11 March . 2019
Historical Eateries in the Triangle
Customer Relations Coordinator
All across the Triangle are hidden gems, a peek into history. You may have passed by them a million times without realizing it, or maybe it's your favorite spot on a night out but you've never heard the story. Sometimes all it takes is a little TLC and a supportive community to make the old feel shiny and new again. Sometimes it's perfect the way it is and always has been. Ever heard the saying: "If it ain't broke, don't fix it"?
As a Triangle native, I've had the pleasure of dining at many of these historical eateries. Check out a few of my favorites:
Poole’s Diner (1945/2007) – Raleigh, NC
Poole’s Pie Shop opened in 1945 by then owner, John Poole, serving pies and treats. A short time later it was transformed into Poole’s Luncheonette, serving sandwiches and hot plates. It became a local hot spot and crowds lined up around the corner just to be served the delicious grub. Most recently purchased by Ashley Christensen in 2007, it has been reincarnated and recreated as ‘Poole’s Diner’. The décor has been restored to its classic diner scenery and the menu is inspired by the season, taking on a retro-chic diner experience. Now a part of the Christensen dynasty, you know it’s going to be delicious!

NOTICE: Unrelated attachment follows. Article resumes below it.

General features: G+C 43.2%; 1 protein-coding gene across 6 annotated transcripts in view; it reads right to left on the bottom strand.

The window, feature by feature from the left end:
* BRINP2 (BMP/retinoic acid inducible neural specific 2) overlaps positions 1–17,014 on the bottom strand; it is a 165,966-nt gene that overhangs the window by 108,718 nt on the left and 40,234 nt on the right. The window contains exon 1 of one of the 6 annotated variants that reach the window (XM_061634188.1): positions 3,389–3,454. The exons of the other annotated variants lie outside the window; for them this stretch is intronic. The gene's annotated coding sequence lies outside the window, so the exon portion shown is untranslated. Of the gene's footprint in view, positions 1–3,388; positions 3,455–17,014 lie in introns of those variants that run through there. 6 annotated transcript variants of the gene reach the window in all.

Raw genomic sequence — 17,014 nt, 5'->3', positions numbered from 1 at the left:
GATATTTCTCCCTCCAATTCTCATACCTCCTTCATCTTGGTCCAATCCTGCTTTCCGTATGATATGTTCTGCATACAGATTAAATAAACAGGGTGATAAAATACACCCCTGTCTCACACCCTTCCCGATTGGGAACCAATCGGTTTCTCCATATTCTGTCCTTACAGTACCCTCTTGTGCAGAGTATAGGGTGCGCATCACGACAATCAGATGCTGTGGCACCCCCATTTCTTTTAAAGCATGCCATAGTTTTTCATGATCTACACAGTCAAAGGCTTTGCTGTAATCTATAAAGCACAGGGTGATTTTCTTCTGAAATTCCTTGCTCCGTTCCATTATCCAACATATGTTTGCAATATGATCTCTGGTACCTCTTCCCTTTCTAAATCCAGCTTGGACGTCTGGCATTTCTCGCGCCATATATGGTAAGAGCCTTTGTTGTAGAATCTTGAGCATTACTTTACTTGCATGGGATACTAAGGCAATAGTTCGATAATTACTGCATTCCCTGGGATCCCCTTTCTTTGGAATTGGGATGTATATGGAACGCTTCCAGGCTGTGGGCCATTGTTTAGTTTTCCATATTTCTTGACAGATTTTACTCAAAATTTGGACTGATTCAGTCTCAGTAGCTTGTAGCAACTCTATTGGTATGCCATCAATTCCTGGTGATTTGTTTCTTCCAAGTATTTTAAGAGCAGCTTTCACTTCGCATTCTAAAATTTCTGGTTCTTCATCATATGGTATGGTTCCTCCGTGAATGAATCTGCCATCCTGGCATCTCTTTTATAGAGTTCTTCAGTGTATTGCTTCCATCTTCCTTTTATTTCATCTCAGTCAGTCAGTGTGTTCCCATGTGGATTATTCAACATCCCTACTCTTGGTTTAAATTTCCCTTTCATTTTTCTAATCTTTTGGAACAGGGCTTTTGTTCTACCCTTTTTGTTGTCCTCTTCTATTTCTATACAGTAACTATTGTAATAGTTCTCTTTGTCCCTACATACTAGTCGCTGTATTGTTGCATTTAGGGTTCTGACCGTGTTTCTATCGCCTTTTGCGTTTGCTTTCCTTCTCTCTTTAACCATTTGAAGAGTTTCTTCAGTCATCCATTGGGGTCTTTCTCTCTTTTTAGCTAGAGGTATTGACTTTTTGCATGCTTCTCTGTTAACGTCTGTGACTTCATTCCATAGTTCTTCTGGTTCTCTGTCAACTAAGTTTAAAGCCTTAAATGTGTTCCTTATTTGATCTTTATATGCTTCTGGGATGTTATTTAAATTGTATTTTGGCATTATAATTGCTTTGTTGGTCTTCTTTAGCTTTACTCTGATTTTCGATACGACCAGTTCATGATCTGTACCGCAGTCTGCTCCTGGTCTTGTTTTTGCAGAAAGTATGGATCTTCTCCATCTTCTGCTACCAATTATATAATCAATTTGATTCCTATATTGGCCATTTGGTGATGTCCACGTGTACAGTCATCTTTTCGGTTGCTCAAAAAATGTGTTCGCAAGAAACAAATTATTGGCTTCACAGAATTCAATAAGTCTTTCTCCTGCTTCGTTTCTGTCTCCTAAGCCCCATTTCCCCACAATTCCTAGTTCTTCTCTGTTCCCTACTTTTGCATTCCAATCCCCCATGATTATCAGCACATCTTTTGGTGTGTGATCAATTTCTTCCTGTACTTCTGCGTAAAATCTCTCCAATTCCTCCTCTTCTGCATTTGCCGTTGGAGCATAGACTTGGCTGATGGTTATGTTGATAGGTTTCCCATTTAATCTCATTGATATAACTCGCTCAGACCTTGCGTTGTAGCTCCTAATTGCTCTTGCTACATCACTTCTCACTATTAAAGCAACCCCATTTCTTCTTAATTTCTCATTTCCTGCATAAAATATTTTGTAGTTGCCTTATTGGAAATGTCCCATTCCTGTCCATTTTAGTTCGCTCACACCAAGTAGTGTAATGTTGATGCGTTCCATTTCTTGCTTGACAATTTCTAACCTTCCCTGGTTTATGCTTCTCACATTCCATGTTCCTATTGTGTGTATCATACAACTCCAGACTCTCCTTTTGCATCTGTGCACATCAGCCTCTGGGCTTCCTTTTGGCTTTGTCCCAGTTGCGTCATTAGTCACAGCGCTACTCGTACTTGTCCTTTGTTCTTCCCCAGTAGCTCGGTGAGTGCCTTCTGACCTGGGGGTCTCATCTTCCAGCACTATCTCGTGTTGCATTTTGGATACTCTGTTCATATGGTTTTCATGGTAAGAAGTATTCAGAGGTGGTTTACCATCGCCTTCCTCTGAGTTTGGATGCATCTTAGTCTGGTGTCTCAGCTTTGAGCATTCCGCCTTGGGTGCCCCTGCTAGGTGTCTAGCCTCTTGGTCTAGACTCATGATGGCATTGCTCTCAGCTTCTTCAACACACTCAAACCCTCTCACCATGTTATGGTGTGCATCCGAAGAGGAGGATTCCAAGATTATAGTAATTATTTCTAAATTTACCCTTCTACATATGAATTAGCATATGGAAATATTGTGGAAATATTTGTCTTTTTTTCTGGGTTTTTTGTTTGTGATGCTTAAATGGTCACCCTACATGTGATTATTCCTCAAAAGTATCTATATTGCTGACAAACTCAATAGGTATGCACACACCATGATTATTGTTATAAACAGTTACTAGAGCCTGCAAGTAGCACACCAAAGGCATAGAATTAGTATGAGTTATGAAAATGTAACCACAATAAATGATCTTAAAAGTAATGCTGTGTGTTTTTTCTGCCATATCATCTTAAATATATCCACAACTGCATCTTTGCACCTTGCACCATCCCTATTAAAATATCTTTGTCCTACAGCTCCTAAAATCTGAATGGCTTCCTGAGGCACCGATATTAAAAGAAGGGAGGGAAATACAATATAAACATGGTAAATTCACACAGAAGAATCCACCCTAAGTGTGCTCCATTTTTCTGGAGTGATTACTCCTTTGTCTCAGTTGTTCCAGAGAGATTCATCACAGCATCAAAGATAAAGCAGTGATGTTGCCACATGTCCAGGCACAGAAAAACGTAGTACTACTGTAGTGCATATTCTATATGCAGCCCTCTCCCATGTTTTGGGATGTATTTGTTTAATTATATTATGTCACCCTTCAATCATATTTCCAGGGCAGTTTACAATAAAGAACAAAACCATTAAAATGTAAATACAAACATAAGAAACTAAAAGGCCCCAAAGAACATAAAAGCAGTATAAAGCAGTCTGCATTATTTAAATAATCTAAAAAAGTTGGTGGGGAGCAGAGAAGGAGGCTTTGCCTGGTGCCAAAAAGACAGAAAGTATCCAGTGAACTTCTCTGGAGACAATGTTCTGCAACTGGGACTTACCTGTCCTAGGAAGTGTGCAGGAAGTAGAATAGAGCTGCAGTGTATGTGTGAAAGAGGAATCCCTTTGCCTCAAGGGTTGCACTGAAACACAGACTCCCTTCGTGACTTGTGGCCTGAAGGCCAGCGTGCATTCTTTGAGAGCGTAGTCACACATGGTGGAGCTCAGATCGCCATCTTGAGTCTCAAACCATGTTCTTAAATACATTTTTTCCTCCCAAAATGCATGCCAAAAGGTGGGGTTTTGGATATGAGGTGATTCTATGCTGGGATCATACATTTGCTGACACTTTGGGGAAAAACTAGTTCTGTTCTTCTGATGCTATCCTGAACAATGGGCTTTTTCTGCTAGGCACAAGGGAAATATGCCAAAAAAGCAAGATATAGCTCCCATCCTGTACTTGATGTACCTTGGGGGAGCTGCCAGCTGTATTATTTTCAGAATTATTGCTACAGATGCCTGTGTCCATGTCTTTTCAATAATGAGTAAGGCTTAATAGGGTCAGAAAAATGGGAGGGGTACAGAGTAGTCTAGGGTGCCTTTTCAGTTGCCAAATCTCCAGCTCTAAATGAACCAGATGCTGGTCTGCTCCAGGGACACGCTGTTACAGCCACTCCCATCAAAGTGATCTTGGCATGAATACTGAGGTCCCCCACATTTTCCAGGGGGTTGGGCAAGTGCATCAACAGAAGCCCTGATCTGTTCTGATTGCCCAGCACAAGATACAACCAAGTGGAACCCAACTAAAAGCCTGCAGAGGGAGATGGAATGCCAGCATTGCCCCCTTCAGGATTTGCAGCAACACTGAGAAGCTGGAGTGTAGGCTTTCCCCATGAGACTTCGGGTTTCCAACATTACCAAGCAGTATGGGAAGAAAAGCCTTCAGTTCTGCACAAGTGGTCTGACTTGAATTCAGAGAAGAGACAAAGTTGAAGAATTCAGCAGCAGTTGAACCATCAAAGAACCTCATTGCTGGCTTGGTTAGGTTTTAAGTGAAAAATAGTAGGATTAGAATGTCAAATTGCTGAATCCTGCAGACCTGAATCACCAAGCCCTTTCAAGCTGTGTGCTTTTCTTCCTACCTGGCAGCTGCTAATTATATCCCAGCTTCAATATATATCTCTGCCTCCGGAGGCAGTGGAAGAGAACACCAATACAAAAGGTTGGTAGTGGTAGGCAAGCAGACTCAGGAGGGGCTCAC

Shorty’s Famous Hotdogs (1916) - Wake Forest, NC
Over a century of history, family, and hotdogs lives in Wake Forest, North Carolina. Shorty’s opened in 1916 next to Wake Forest University, before the university’s big move to Winston Salem. Housed in the same location it began, it is the longest-running restaurant in the Raleigh area. Shorty’s is still owned by the same family and has perfected the art of hot dogs! Grab a red dog, some crinkle fries, a sweet tea and join the generations that have enjoyed Shorty’s Famous Hot Dogs.
Parkside Restaurant (1949/2016) – Raleigh, NC
Located at the entrance of the Warehouse District in Downtown Raleigh, Parkside Restaurant opened its doors in August of 2016. However, the location has been a longtime threshold of hospitality. It stands as an homage to the infamous ‘Joe’s Place’, which occupied the site for nearly 30 years. Through the years one thing has remained the same, the neon sign above the entrance reading ‘restaurant’ (the longest running neon restaurant sign in North Carolina). Enjoy the gourmet American comfort food and catch a glimpse of the past while admiring the interior photos and decor.
More places to check out:
Aubrey’s & Peedie’s Grill (1979) – Wendell, NC
Jones Café (1958) – Clayton, NC
Ashworth Drugs (1957) – Cary, NC
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